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Laurel Thoennes @ Quality Digest

Quality Insider

H. James Harrington Honored by the Australian Organization for Quality

Harrington is first person outside of Australia to be honored as “The Global Leader in Performance Improvement Initiatives.”

Published: Tuesday, May 4, 2010 - 14:11

In appreciation for the invaluable efforts of H. James Harrington to improve quality around the world, the Australian Organization for Quality New South Wales Inc. has honored Harrington as “The Global Leader in Performance Improvement Initiatives.” 

Bestowing this honor was a unanimous decision of the board of directors of the AOQ NSW. It was an enthusiastic vote showing the highest regard for Harrington, because this is the first time someone from outside Australia has received such an honor, according to Shan Ruprai, national president of AOQ NSW and president of the Asia Pacific Quality Organization (APQO). 

“James has been a luminous global quality leader for more than 50 years,” says Ruprai. “He is an inexhaustible creative author of more than 36 books that have added value to countless businesses around the world. Total Improvement Management: The Next Generation in Performance Improvement (McGraw-Hill, 1995) is one of his many books that provide an A-to-Z improvement plan for organizations.”  

Harrington has traveled throughout Australia six times, starting in the early 1980s, lecturing on continuous improvement, process redesign, and total improvement management. “On one occasion I led a team of [American Society for Quality Control] ASQC professionals on a tour through Australia putting on conferences for the local quality associations free of charge,” says Harrington. “Our mission was to point out the importance of quality improvement to the economic growth of Australia. This was part of the World Crusade for Quality, sponsored by the International Chapter of ASQC.”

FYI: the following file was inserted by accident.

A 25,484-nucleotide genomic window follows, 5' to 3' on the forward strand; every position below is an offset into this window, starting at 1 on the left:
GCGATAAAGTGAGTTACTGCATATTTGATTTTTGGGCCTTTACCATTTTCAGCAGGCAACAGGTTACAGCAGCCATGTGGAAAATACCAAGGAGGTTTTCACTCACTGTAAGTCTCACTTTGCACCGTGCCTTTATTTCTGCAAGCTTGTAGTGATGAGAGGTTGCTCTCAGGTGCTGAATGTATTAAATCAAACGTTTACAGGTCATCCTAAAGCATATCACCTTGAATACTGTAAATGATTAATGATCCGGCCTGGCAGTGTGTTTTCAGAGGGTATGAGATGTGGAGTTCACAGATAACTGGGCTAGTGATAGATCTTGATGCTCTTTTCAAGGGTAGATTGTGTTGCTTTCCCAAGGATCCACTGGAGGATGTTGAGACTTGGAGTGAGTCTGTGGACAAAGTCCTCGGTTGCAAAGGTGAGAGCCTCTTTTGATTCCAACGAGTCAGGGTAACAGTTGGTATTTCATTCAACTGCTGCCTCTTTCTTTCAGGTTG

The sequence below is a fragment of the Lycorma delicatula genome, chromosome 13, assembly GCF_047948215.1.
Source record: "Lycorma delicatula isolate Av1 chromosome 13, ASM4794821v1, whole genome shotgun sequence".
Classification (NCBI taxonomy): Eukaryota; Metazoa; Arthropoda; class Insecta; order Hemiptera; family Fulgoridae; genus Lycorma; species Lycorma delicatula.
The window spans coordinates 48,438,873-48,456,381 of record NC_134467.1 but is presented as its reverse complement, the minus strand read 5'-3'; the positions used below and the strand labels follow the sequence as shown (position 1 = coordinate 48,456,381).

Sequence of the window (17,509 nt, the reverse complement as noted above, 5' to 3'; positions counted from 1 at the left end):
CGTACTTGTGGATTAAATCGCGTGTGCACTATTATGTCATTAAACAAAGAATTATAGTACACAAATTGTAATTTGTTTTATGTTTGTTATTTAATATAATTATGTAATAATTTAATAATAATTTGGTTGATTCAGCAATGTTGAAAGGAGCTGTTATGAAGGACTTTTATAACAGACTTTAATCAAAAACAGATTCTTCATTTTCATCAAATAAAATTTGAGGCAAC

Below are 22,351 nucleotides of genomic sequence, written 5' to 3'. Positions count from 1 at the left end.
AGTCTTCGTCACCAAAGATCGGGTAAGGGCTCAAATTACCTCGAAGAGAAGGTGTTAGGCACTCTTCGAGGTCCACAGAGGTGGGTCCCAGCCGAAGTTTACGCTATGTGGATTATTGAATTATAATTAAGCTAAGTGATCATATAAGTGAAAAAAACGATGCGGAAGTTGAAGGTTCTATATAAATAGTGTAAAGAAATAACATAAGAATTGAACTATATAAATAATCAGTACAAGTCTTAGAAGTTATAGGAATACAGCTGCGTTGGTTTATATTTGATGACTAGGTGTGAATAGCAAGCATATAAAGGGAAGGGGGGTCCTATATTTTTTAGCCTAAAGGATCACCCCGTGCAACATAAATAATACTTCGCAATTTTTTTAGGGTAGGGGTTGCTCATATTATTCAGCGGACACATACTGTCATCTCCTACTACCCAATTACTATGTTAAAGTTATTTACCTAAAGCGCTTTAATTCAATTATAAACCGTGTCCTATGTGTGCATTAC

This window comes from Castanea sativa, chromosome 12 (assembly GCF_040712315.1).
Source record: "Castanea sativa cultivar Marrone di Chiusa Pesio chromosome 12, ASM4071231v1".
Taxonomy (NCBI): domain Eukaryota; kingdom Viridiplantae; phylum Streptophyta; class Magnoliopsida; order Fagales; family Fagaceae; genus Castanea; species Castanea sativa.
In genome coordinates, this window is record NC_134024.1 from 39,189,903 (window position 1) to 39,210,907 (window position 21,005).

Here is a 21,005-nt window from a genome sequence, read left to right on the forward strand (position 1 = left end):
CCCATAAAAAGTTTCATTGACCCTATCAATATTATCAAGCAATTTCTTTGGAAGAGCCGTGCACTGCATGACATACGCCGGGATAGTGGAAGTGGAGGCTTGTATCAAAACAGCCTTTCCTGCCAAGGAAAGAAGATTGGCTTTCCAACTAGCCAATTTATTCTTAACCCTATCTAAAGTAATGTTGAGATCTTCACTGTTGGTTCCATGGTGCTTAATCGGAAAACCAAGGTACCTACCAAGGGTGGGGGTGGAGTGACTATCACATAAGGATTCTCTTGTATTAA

After serving for two years as president and chairman of the board for ASQC, Harrington launched his own consulting firm, Harrington, Hurd, & Rieker Inc., in 1987. It was Harrington’s methods of process redesign and strategic quality planning that made the company a success. Again, Harrington headed off to Australia to share these methodologies. “I also had a representative in Australia,” says Harrington. “He used all the materials developed by Harrington, Hurd, & Rieker, to promote very enthusiastic team building seminars and consulting assignments throughout Australia.” 

Harrington promoted performance improvements not only to Australia’s quality management professionals, but to all types of organizations, advising government and business leaders alike, according to Ruprai.

We asked Harrington, who is also a long-time Quality Digest columnist, if the United States could learn something from the Aussie’s. 

“Australian people remind me of the United States in the 1970s,” says Harrington. “These people are still family-oriented and they care about their moral obligations. They plan for their future and save for retirement. This has helped them weather the global financial crisis. We in the United States have a lot to learn from them and the past. These are the things that built the luxuries we have today. We need to get back to a strong set of family values and dedicate ourselves to our religion.

“The questions we in America need to ask ourselves are: ‘Why do we exist? What is our responsibility to our children and our grandchildren? Is our obligation to buy them another new Nintendo or to sit down with them to read Harry Potter books and discuss the big and small problems that they have? Have we given as much of ourselves to our families as we do to our work and our customers?’ Answering these questions honestly may hurt, but it should also help, as long as we take corrective action that will focus us more on our families and community and less on self-actualization.”

Discuss

About The Author

Laurel Thoennes @ Quality Digest’s picture

Laurel Thoennes @ Quality Digest

Laurel Thoennes is an editor at Quality Digest. She has worked in the media industry for 33 years at newspapers, magazines, and UC Davis—the past 25 years with Quality Digest.